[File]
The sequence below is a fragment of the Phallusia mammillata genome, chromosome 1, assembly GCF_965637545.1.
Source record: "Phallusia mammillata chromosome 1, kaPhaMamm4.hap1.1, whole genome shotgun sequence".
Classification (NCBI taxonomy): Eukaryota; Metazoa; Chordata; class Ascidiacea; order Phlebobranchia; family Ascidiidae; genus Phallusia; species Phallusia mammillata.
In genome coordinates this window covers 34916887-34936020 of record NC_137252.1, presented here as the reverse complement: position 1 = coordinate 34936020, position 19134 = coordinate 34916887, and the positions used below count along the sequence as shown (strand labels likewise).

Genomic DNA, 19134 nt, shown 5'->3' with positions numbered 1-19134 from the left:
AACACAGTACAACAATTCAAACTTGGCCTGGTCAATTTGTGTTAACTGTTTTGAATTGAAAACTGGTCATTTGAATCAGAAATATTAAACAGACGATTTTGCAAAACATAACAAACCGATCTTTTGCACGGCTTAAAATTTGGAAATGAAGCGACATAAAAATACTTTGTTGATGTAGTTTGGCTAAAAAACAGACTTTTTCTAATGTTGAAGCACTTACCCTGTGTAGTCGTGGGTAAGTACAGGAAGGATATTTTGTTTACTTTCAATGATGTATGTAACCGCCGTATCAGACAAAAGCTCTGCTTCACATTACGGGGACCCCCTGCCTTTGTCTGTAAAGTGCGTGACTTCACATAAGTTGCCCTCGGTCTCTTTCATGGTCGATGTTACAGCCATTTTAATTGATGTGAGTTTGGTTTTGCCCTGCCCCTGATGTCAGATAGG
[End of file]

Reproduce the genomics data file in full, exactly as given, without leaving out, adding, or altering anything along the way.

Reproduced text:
The sequence below is a fragment of the Phallusia mammillata genome, chromosome 1, assembly GCF_965637545.1.
Source record: "Phallusia mammillata chromosome 1, kaPhaMamm4.hap1.1, whole genome shotgun sequence".
Classification (NCBI taxonomy): Eukaryota; Metazoa; Chordata; class Ascidiacea; order Phlebobranchia; family Ascidiidae; genus Phallusia; species Phallusia mammillata.
In genome coordinates this window covers 34916887-34936020 of record NC_137252.1, presented here as the reverse complement: position 1 = coordinate 34936020, position 19134 = coordinate 34916887, and the positions used below count along the sequence as shown (strand labels likewise).

Genomic DNA, 19134 nt, shown 5'->3' with positions numbered 1-19134 from the left:
AACACAGTACAACAATTCAAACTTGGCCTGGTCAATTTGTGTTAACTGTTTTGAATTGAAAACTGGTCATTTGAATCAGAAATATTAAACAGACGATTTTGCAAAACATAACAAACCGATCTTTTGCACGGCTTAAAATTTGGAAATGAAGCGACATAAAAATACTTTGTTGATGTAGTTTGGCTAAAAAACAGACTTTTTCTAATGTTGAAGCACTTACCCTGTGTAGTCGTGGGTAAGTACAGGAAGGATATTTTGTTTACTTTCAATGATGTATGTAACCGCCGTATCAGACAAAAGCTCTGCTTCACATTACGGGGACCCCCTGCCTTTGTCTGTAAAGTGCGTGACTTCACATAAGTTGCCCTCGGTCTCTTTCATGGTCGATGTTACAGCCATTTTAATTGATGTGAGTTTGGTTTTGCCCTGCCCCTGATGTCAGATAGG